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The extent of clonality and genetic diversity in the rare Caldesia grandis (Alismataceae): comparative results for RAPD and ISSR markers
Chen, J.-M.; Gituru, W.R.; Wang, Y.-H.; Wang, Q.-F. (2006). The extent of clonality and genetic diversity in the rare Caldesia grandis (Alismataceae): comparative results for RAPD and ISSR markers. Aquat. Bot. 84(4): 301-307.
In: Aquatic Botany. Elsevier Science: Tokyo; Oxford; New York; London; Amsterdam. ISSN 0304-3770, more
Peer reviewed article  

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    Genetic diversity; Fresh water
Author keywords
    Caldesia grandis; clonal structure; genetic diversity; ISSR; RAPD; rareplant

Authors  Top 
  • Chen, J.-M.
  • Gituru, W.R.
  • Wang, Y.-H.
  • Wang, Q.-F.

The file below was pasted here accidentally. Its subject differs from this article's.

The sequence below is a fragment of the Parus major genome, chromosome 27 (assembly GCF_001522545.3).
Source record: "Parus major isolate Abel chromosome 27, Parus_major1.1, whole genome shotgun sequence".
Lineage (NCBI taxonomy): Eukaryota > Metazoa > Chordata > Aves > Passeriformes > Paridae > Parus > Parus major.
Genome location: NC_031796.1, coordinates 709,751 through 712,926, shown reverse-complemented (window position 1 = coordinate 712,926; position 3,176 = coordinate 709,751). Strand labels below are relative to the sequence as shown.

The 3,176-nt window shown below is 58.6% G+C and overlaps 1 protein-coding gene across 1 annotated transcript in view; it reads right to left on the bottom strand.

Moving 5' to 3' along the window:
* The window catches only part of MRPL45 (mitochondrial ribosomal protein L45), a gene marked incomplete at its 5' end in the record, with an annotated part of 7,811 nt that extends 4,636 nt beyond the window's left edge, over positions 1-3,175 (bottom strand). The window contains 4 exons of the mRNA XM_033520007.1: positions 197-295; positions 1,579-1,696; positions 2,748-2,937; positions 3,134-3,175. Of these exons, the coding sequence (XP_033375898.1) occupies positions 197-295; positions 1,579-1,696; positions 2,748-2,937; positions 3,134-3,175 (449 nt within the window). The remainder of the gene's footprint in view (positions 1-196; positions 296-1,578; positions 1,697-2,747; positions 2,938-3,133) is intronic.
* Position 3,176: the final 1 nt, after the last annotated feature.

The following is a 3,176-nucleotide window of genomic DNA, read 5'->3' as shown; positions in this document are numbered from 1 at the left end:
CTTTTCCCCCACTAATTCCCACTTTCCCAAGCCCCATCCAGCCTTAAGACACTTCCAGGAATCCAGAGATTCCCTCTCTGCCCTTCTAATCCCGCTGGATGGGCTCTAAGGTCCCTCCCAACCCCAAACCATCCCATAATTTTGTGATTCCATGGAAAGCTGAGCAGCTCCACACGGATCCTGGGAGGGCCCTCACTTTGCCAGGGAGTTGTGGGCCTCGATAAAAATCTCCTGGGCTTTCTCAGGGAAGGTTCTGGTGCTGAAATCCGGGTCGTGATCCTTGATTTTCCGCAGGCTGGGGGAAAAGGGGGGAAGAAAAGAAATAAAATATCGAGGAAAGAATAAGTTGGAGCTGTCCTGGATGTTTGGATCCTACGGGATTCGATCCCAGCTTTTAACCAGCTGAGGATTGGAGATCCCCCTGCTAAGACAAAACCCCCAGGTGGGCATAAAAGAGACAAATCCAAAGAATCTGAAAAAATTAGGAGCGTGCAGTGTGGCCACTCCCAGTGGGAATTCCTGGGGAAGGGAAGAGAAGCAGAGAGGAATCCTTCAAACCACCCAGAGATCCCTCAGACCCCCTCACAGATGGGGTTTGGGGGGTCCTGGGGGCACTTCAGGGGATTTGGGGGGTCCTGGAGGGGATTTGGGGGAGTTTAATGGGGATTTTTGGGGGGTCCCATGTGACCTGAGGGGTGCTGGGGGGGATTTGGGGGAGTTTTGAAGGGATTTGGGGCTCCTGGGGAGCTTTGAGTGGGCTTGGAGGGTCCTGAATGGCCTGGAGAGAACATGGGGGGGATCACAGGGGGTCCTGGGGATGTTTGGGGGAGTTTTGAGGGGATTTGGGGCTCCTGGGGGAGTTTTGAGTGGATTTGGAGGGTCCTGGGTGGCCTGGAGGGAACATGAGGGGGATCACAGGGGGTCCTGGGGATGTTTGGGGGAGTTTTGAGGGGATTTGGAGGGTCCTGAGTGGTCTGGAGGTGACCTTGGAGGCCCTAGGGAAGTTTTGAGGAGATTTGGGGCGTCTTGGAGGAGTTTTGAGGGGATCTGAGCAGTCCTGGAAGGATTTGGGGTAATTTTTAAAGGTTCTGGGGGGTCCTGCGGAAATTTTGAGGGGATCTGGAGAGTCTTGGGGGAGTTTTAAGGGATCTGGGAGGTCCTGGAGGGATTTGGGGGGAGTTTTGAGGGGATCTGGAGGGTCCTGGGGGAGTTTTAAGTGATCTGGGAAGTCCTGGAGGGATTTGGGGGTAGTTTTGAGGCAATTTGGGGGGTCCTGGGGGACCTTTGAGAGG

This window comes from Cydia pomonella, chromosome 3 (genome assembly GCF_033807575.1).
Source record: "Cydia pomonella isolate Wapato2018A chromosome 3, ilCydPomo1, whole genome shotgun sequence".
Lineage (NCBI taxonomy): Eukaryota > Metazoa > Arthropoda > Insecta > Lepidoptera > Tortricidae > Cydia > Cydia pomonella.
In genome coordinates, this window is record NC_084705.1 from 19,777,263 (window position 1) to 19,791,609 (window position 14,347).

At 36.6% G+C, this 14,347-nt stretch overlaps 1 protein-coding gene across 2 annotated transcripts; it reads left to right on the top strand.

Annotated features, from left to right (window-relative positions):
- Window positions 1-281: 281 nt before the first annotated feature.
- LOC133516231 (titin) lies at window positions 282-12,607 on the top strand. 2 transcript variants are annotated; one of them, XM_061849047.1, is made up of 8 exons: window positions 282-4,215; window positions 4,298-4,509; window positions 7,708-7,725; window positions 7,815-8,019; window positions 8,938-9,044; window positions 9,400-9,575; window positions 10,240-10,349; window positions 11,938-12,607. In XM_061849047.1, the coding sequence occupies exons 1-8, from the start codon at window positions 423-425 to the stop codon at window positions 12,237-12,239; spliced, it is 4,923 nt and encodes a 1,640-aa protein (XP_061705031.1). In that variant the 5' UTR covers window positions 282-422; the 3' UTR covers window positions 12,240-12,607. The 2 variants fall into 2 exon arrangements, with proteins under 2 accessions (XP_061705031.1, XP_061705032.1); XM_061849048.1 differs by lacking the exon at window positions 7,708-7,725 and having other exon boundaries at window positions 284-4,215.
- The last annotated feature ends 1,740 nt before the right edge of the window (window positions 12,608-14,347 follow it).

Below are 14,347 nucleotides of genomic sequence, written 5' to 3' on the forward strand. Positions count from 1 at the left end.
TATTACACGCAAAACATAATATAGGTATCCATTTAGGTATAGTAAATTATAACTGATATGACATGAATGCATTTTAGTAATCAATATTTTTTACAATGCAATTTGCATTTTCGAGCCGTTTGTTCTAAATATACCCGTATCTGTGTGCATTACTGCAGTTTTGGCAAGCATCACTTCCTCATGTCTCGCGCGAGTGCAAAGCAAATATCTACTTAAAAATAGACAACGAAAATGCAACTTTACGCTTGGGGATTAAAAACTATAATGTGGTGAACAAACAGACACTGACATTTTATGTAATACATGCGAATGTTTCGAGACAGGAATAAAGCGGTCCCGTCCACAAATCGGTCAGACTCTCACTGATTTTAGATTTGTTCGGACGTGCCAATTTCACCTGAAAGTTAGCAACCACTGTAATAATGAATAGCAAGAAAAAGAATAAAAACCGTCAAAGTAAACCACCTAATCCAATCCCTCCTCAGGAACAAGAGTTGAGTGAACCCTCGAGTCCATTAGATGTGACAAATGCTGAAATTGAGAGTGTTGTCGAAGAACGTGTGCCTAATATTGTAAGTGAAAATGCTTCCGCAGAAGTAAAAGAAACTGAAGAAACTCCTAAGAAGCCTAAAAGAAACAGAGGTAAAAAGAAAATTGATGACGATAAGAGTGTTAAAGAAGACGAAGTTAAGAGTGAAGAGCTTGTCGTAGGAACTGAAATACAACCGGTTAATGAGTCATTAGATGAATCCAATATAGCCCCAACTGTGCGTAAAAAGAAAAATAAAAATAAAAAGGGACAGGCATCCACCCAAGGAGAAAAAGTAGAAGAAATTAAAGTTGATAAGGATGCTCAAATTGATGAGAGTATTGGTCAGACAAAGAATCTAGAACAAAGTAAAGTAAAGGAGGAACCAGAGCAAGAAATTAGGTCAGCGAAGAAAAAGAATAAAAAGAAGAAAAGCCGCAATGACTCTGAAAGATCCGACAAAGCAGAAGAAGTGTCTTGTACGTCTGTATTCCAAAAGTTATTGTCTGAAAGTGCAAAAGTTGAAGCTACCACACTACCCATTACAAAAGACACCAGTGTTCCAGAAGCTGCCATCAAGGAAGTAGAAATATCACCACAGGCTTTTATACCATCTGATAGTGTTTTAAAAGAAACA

Genetic variation and clonal diversity of three natural populations of the rare, highly clonal marsh herb Caldesia grandis Samuelsson were investigated using random amplified polymorphic DNA (RAPD) and inter-simple sequence repeat (ISSR) markers. Both of the markers worked effectively in clone identification of C. grandis. RAPD markers detected more diversity than ISSR markers in the three populations examined. Of the 60 RAPD primers screened, seven produced highly reproducible bands. Using these primers, a total of 61 DNA fragments were generated with 52 (85.25%) being polymorphic indicating considerable genetic variation at the species level. Analysis of molecular variance (AMOVA) showed that a large proportion of genetic variation (81.5%) resided within populations, while only a small proportion (18.5%) resided among populations. With the use of 52 polymorphic RAPD markers, we were able to identify 127 genets among 342 samples from three populations. The proportion of distinguishable genets (PD: mean 0.37), Simpson's diversity index (D: mean 0.91), and evenness (E: mean 0.78) exhibited high levels of clonal diversity compared to other clonal plants. These results imply that sexual reproduction has played an important role at some time during the history of these populations. Nevertheless, the high level of diversity could have been also partially generated from somatic mutations, although this is unlikely to account for the high diversity generally found among C. grandis genets.

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